• SJHoneywell

    ★★★★½ Added by SJHoneywell

    This film chokes me up.
    That's rare, but the end is so
    Beautiful and rare.

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  • Hannah Long

    ★★★★★ Added by Hannah Long

    I like food. There, I’ve said it. In a society obsessed with either parceling out each meager calorie or splurging on sugary, prepackaged excess, Babette’s Feast is a delight of measured restraint, bounty, and artistry. Wait, am I talking about food anymore?

    Not really. On a number of levels, this leisurely film is very unusual. There’s a long period of set-up, as we learn about Martine and Filippa, the beautiful daughters of a strict minister who lives on the coast…

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  • TJ Duane

    ★★★½ Watched by TJ Duane 13 Jul, 2014

    The feast itself is so charming. Worth the time alone.

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  • Daniel Melvill Jones

    ★★★★ Watched by Daniel Melvill Jones 15 May, 2014

    "Growing up in a Christian community, the majority of the stories that were told to me dealt with the results of the church and the world crossing. The contrast was always impressive. Sometimes the good character would become corrupted, often the worldly character would convert, but occasionally the worldly character would leave the church unchanged and the good character would remain in the church, having learned the importance of staying pious.

    Babette's Feast is a fable-like story that explores this…

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  • Fernando Iriarte

    ★★★★½ Watched by Fernando Iriarte 21 Jun, 2014

    Vista a la 3:00 pm.

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  • feedingbrett

    ★★★★★ Watched by feedingbrett 17 Jun, 2014 2

    Included In Lists:
    Great Movies

    Review In A Nutshell:

    Babette's Feast is about the two daughters of a minister, Martine and Filippa, who have taken in a woman, Babette, as requested by an old admirer of one of the sisters. Babette requests the sisters if she could hold a French feast for the 100th anniversary of the minister's birth.

    The film's plot is fairly light, lacking in any sense of complication that would make the film seem dire but surprisingly…

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  • Todd Willcox

    ★★★★★ Added by Todd Willcox

    BABETTE'S FEAST won the 1987 Best Foreign Film Oscar. Having seen it several times, it seems like it was an easy choice for the Academy (though I admit I don't think I've seen the other four nominees). Babette (Stephane Audran) is a French chef who finds herself in the employ of two Danish sisters in the 19th century. When she wins a French lottery, she spends the entire amount on a real French dinner for the sisters and their guests…

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  • Jimmy Jones

    ★★★½ Added by Jimmy Jones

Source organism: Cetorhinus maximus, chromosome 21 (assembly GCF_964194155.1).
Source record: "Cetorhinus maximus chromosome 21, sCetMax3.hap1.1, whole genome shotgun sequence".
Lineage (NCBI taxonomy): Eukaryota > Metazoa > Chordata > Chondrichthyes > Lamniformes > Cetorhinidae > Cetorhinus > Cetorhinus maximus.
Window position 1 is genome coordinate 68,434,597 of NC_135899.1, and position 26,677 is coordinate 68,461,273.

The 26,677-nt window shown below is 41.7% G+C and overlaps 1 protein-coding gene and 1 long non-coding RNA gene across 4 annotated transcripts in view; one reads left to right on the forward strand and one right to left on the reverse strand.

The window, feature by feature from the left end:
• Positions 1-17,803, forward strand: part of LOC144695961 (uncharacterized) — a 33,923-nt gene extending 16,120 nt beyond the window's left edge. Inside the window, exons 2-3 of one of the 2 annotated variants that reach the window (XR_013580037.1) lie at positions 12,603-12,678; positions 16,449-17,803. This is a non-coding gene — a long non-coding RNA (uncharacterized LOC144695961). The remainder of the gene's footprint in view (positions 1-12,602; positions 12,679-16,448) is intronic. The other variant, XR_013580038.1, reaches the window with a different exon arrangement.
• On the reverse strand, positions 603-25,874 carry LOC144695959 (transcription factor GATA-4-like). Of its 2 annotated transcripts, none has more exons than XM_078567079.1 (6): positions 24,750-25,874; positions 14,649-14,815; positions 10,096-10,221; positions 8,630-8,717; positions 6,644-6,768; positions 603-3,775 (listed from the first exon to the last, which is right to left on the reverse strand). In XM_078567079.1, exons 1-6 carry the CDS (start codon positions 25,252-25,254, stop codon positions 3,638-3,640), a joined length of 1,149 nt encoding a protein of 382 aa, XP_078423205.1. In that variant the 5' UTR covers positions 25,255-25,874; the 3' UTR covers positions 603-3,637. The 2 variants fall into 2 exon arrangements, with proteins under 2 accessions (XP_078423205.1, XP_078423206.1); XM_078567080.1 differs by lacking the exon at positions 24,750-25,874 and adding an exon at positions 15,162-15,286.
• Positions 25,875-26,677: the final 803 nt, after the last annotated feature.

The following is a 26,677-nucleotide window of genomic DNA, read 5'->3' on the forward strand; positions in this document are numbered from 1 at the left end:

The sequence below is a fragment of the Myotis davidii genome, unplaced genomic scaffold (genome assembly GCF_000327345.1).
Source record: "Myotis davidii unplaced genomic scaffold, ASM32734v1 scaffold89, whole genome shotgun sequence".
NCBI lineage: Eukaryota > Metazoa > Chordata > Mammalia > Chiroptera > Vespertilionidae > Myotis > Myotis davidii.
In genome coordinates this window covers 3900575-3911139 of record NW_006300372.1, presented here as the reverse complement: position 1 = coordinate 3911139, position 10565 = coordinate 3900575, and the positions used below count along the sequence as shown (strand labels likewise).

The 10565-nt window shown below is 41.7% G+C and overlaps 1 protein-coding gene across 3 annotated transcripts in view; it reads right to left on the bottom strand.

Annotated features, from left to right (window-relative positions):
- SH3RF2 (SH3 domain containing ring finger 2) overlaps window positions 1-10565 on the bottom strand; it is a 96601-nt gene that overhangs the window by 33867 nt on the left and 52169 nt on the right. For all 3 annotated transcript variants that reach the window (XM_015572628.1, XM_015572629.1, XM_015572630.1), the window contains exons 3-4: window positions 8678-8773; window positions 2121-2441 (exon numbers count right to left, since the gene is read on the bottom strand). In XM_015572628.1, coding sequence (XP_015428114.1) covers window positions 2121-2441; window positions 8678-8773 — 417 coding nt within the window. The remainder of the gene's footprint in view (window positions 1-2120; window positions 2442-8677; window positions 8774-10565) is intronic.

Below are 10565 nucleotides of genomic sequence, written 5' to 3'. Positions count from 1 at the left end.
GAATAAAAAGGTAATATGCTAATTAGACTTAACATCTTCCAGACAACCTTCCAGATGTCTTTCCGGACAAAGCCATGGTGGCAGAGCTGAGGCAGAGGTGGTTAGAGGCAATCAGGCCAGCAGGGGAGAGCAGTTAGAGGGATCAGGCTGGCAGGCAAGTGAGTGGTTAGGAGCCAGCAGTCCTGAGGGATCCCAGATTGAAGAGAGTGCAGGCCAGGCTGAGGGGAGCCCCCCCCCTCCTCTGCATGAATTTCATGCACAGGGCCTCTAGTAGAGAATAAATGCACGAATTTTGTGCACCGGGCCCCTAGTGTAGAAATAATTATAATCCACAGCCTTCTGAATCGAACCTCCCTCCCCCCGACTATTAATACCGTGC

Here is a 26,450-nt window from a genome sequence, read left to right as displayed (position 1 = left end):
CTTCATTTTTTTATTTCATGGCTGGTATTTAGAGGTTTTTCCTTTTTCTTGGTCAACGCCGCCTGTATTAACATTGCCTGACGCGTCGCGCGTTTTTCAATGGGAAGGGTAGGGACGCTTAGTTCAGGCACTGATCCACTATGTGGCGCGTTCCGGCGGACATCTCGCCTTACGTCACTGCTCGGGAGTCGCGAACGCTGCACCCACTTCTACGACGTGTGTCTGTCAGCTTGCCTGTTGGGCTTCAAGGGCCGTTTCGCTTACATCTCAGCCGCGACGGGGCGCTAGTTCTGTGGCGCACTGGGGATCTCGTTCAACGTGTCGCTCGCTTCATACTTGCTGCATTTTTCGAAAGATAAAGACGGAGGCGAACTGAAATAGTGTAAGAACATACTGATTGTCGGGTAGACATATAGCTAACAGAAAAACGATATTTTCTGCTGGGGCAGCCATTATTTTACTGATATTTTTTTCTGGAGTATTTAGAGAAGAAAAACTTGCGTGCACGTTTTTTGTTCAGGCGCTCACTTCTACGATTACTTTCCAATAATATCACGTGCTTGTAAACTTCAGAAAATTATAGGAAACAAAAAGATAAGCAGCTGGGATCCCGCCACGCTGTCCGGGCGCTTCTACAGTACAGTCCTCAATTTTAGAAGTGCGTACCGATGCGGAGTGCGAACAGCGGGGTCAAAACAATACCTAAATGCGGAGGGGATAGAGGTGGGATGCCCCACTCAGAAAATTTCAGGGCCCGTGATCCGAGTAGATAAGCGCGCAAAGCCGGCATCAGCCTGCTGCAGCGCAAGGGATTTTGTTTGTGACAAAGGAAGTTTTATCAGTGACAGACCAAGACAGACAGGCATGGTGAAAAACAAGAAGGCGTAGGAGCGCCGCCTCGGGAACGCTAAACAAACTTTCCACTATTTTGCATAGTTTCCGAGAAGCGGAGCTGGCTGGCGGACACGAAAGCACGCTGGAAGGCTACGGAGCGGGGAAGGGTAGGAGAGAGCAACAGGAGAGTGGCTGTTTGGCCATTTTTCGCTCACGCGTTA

I don't mind this film, but it failed to excite me or make me think a lot by the end of its running time. It uses food in an interesting way to bring people together and force them to face differences, and the performances and characters serve the story well. It almost seems a little bit tame, but it mostly remains interesting.

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  • Ryan Meyers

    ★★★★★ Added by Ryan Meyers

    A meek chef wins the lottery and, unbeknownst to her guests, spends all her earnings on a massive feast for her village. A damn near-perfect film. Stéphane Audran is great as the titular character. This is the ultimate foodie film. Anyone who enjoyed Chocolat should watch this film as it's leagues better and pretty much the same film. The film is also a powerful look at religion. An absolute treat that will leave you inspired and hungry.

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  • Timothy85

    ★★★½ Watched by Timothy85 17 May, 2014

    Babette's Feast is truly a feast.

    A sumptuous treat that wraps religion, opera and food into a spectacle for the senses. The desolate Aalborg coast is nearly a character in itself, at first appearing harsh and foreboding, but soon becoming warm and welcoming as the film's magic begins to affect you. This has been compared to Bergman in the past, and while it shares the same Northern setting, it brings more joy to the proceedings than any Bergman I have…

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  • DarknessLingers

    ★★★★½ Watched by DarknessLingers 15 May, 2014

    Film #15: Around the World in 30 Days (May 2014 Challenge)

    Country: Denmark

    After a small lull in film quality, my cinematic trot around the globe has reached a much-welcomed high with Gabriel Axel’s Babette’s Feast, a rich and majestic gem of a film that is unassumingly crafted but rounded with impeccable performances and simple, profound themes encompassing selflessness, charity, gratitude, and spiritual renewal. Based on Karen Blixen’s novella of the same name, the film tells the story of two…

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  • Haikuvie

    ★★★★ Watched by Haikuvie 24 Sep, 2013

    Safety notice: You
    Should NEVER watch this on an
    empty stomach, no joke

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